562_ Lecture5_oligopoly

# 562_ Lecture5_oligopoly - SI 562 Lecture 5...

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1 Page 1 SI 562 Lecture 5 1 Oligopoly (Chapter 7.1 and 7.2) Yan Chen Fall 2009 Agenda Oligopoly » Cournot Nash equilibrium » Stackelberg equilibrium 2 Stackelberg equilibrium » Bertrand competition » Tacit Collusion Next week: » Optimal mechanism design Oligopoly • Oligopolistic Market Structures Few Firms » Consequently, each firm must consider the reaction of rivals to price, production, or product decisions 3 » These reactions are interdependent Heterogeneous or Homogeneous Products Example -- athletic shoe market Nike has 47% of market Reebok has 16% and Adidas has 7%

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2 Page 2 Nokia’s Challenge in Cell Phones 1998: the market leader in cell phones was Motorola with 25% market share and Nokia second with 20% 2002: Nokia held 37% of the market and Motorola 17% wireless web, photos, and other high-speed G3 th li 4 technologies Entry of other firms and new products, such as Dell, Palm, NEC, Samsung and Panasonic pose threats to Nokia’s profit margins 2005: Nokia 31.9%, Motorola 17.9%, Samsung 12.8% Being a leader in a oligopoly does not mean that you remain the leader for long. Oligopoly: Fundamentals ± Types of Oligopoly Behavior Non-cooperative (or competitive) Cooperative (or collusive) Non-cooperative models 5 Cournot Bertrand Stackelberg Example: Retail Gas Prices Two identical gas stations, A and B, are located directly across from one another on a long isolated ( (but not divided) highway. Currently, P = \$3/gal. at both gas stations. 6 A is thinking about raising the price to \$3.25/gal., knowing that if they both raise their price to \$3.25 they will both make more money than they are making now. What should A do?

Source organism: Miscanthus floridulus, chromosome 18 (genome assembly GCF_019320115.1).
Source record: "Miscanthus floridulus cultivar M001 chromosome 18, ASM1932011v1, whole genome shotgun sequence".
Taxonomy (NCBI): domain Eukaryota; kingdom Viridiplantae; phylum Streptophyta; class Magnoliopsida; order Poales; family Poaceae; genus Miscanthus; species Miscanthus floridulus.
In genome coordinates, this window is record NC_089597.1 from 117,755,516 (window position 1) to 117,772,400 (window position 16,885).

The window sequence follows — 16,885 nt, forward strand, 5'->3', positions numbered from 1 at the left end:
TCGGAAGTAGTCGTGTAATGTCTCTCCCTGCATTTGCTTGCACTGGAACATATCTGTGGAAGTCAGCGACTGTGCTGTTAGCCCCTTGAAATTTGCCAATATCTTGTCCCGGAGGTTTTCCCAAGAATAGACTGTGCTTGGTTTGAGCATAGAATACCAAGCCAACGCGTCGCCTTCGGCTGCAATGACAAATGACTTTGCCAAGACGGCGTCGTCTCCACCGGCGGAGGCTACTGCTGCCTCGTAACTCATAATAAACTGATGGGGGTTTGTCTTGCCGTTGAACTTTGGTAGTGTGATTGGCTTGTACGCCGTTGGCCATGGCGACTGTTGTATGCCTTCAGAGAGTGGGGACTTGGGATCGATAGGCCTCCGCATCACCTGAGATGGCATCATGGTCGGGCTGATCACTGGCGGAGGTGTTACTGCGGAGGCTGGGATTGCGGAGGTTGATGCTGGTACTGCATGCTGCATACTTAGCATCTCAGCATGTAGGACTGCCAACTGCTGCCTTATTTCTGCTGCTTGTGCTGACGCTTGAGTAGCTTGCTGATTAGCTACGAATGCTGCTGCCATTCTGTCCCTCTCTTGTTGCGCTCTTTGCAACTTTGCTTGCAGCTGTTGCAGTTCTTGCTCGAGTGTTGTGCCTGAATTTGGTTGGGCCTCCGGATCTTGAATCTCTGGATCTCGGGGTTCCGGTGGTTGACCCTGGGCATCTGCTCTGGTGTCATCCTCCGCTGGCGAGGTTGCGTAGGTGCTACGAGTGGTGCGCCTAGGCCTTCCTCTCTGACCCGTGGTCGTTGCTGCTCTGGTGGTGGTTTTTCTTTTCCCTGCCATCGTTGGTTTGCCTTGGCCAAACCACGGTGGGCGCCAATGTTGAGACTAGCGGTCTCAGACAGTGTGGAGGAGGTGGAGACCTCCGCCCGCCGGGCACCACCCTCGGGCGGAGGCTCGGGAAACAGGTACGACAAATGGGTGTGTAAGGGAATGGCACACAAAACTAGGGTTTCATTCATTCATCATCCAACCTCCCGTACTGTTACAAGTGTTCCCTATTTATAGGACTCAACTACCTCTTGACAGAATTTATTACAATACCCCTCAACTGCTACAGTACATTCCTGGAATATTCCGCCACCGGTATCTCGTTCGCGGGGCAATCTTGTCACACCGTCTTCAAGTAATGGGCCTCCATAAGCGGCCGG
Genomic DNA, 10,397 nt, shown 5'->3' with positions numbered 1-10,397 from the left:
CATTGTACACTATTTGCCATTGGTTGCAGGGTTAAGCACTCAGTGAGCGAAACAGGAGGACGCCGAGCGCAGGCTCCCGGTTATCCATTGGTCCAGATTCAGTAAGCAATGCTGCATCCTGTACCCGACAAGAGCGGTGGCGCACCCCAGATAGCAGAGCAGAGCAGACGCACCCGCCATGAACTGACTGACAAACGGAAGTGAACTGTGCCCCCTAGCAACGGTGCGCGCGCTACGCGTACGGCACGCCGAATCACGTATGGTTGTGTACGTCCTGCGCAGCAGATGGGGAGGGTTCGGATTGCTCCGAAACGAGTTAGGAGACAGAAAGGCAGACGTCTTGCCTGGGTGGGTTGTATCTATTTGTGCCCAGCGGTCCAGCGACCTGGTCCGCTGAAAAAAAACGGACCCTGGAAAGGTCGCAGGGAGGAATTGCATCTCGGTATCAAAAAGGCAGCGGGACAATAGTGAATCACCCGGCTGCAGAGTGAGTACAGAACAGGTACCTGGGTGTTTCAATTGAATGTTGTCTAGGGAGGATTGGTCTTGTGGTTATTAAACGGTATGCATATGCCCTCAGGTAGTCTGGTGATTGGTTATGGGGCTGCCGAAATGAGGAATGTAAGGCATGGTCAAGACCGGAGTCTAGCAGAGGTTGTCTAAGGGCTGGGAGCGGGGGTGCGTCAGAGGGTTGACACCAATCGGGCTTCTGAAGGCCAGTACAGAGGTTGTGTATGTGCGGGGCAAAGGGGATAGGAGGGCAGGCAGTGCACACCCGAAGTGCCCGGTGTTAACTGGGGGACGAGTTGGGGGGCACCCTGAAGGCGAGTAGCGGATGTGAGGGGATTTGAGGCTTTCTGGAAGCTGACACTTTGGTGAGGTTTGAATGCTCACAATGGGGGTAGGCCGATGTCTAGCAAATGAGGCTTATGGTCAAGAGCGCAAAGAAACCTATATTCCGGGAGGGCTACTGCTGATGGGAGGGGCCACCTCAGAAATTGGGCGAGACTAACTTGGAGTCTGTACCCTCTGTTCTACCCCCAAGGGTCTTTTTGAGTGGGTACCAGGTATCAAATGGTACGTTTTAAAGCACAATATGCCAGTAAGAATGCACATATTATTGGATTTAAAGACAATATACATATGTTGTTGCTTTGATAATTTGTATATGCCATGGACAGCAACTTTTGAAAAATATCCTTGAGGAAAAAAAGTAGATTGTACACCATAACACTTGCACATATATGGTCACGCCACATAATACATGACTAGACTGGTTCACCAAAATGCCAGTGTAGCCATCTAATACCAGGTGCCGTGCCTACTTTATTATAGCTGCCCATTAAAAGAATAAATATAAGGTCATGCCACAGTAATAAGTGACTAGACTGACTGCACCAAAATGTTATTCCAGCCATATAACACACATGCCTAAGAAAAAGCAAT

3 Page 3 How should an oligopolist behave to maximize profits? Correct answer depends on how its competitors behave (mutual interdependence) 7 Quantity Competition 8 The Cournot Model What are reasonable beliefs about how a competitor will behave? Take competitors’ output as given: the Cournot Model A finite, typically small, number 9 of firms Homogeneous product market Consumers: passive, described by an aggregate demand function

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4 Page 4 Cournot Competition Firms select independently the quantities of production to bring to the market Output levels jointly determine the market price according to the inverse 10 market price according to the inverse demand function Strategy spaces: quantities of production A Cournot equilibrium is just a Nash equilibrium of the quantity competition game The Model: Duopoly As in the case of a monopoly, the firm wants to maximize: profit = P(q) * q - TC(q) But now remember that P is a function of 11 total output, not just the output of the individual firm Firm 1 Profit = P(q 1 + q 2 ) * q 1 -TC(q 1 ) Taking the derivative with respect to q 1 gives you Firm 1’s reaction function , showing how much output 1 will produce for every level of q 2.
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## This note was uploaded on 12/16/2009 for the course SI 562 taught by Professor Chen during the Fall '08 term at University of Michigan.

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562_ Lecture5_oligopoly - SI 562 Lecture 5...

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